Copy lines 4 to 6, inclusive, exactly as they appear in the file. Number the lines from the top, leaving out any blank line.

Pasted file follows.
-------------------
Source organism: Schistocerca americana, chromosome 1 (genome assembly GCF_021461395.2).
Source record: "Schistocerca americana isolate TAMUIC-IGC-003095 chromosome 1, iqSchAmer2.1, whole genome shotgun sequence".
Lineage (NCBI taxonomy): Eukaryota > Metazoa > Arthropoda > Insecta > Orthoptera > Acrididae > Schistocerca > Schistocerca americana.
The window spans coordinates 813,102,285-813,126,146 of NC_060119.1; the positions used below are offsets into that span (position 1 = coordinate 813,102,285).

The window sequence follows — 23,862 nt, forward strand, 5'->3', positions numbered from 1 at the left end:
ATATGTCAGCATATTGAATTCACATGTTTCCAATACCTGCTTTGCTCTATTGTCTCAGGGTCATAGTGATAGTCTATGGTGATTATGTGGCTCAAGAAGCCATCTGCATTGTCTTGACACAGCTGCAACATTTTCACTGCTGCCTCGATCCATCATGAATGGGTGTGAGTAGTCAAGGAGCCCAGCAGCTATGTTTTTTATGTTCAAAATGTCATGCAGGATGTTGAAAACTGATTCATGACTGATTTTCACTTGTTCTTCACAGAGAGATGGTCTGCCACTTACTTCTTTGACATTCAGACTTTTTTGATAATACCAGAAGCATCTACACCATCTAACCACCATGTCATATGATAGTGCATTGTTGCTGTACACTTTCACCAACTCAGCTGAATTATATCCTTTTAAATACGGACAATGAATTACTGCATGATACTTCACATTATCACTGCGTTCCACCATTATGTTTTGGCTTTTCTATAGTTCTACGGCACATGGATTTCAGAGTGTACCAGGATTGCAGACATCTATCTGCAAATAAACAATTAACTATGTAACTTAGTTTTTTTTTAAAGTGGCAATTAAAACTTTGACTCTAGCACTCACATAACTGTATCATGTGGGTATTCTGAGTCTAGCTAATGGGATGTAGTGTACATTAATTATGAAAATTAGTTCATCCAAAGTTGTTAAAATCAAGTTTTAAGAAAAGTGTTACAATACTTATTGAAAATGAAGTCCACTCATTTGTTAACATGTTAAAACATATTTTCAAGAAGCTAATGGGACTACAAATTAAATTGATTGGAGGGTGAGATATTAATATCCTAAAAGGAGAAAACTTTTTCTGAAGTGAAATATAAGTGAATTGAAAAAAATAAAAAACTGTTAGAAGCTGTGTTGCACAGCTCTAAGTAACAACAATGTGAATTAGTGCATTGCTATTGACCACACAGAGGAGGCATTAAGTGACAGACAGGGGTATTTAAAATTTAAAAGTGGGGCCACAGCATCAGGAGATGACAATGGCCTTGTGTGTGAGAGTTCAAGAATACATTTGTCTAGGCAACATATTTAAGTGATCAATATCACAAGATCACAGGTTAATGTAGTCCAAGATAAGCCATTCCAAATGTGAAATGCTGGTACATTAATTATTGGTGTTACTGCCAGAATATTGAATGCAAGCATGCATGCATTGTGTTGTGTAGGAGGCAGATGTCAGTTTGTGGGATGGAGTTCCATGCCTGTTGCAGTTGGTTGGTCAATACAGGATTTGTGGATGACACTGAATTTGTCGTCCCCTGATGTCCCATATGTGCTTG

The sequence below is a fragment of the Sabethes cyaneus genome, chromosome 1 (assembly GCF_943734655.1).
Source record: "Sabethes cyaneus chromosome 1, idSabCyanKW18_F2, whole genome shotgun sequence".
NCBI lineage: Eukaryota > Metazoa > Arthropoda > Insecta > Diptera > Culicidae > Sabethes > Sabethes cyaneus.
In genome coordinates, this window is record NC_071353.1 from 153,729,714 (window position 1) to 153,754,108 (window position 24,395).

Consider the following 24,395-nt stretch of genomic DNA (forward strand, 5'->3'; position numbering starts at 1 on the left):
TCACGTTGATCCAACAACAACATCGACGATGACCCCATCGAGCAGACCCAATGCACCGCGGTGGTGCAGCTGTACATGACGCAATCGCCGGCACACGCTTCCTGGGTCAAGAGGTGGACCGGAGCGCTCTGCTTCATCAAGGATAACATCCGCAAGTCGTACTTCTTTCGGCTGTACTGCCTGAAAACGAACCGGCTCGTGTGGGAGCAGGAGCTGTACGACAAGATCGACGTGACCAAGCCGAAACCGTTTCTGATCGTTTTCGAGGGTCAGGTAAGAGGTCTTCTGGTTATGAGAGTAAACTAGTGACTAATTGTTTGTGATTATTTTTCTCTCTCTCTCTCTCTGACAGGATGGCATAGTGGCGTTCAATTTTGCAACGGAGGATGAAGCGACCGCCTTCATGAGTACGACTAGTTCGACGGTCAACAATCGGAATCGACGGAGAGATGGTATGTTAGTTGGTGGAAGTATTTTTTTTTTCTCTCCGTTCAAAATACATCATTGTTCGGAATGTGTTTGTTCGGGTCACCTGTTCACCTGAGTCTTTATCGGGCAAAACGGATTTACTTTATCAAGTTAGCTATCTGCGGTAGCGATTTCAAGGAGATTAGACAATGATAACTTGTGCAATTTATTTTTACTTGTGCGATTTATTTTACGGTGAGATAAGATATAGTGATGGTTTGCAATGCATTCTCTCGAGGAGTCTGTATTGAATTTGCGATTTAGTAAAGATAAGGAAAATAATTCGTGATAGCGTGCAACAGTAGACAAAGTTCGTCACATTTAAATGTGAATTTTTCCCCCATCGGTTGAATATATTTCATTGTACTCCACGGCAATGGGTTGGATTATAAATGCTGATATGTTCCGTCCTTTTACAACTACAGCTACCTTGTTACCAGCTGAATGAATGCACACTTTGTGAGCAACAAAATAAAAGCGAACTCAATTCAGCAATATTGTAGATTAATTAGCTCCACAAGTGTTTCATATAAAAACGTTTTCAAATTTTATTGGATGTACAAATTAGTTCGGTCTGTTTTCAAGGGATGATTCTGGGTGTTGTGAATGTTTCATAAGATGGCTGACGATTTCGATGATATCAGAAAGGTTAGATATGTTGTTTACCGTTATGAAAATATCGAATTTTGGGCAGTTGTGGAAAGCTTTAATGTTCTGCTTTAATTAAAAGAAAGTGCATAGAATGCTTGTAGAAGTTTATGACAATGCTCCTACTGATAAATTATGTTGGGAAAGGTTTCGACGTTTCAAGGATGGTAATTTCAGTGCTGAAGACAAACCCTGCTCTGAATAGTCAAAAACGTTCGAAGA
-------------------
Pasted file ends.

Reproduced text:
The window spans coordinates 813,102,285-813,126,146 of NC_060119.1; the positions used below are offsets into that span (position 1 = coordinate 813,102,285).

The window sequence follows — 23,862 nt, forward strand, 5'->3', positions numbered from 1 at the left end:
ATATGTCAGCATATTGAATTCACATGTTTCCAATACCTGCTTTGCTCTATTGTCTCAGGGTCATAGTGATAGTCTATGGTGATTATGTGGCTCAAGAAGCCATCTGCATTGTCTTGACACAGCTGCAACATTTTCACTGCTGCCTCGATCCATCATGAATGGGTGTGAGTAGTCAAGGAGCCCAGCAGCTATGTTTTTTATGTTCAAAATGTCATGCAGGATGTTGAAAACTGATTCATGACTGATTTTCACTTGTTCTTCACAGAGAGATGGTCTGCCACTTACTTCTTTGACATTCAGACTTTTTTGATAATACCAGAAGCATCTACACCATCTAACCACCATGTCATATGATAGTGCATTGTTGCTGTACACTTTCACCAACTCAGCTGAATTATATCCTTTTAAATACGGACAATGAATTACTGCATGATACTTCACATTATCACTGCGTTCCACCATTATGTTTTGGCTTTTCTATAGTTCTACGGCACATGGATTTCAGAGTGTACCAGGATTGCAGACATCTATCTGCAAATAAACAATTAACTATGTAACTTAGTTTTTTTTTAAAGTGGCAATTAAAACTTTGACTCTAGCACTCACATAACTGTATCATGTGGGTATTCTGAGTCTAGCTAATGGGATGTAGTGTACATTAATTATGAAAATTAGTTCATCCAAAGTTGTTAAAATCAAGTTTTAAGAAAAGTGTTACAATACTTATTGAAAATGAAGTCCACTCATTTGTTAACATGTTAAAACATATTTTCAAGAAGCTAATGGGACTACAAATTAAATTGATTGGAGGGTGAGATATTAATATCCTAAAAGGAGAAAACTTTTTCTGAAGTGAAATATAAGTGAATTGAAAAAAATAAAAAACTGTTAGAAGCTGTGTTGCACAGCTCTAAGTAACAACAATGTGAATTAGTGCATTGCTATTGACCACACAGAGGAGGCATTAAGTGACAGACAGGGGTATTTAAAATTTAAAAGTGGGGCCACAGCATCAGGAGATGACAATGGCCTTGTGTGTGAGAGTTCAAGAATACATTTGTCTAGGCAACATATTTAAGTGATCAATATCACAAGATCACAGGTTAATGTAGTCCAAGATAAGCCATTCCAAATGTGAAATGCTGGTACATTAATTATTGGTGTTACTGCCAGAATATTGAATGCAAGCATGCATGCATTGTGTTGTGTAGGAGGCAGATGTCAGTTTGTGGGATGGAGTTCCATGCCTGTTGCAGTTGGTTGGTCAATACAGGATTTGTGGATGACACTGAATTTGTCGTCCCCTGATGTCCCATATGTGCTTG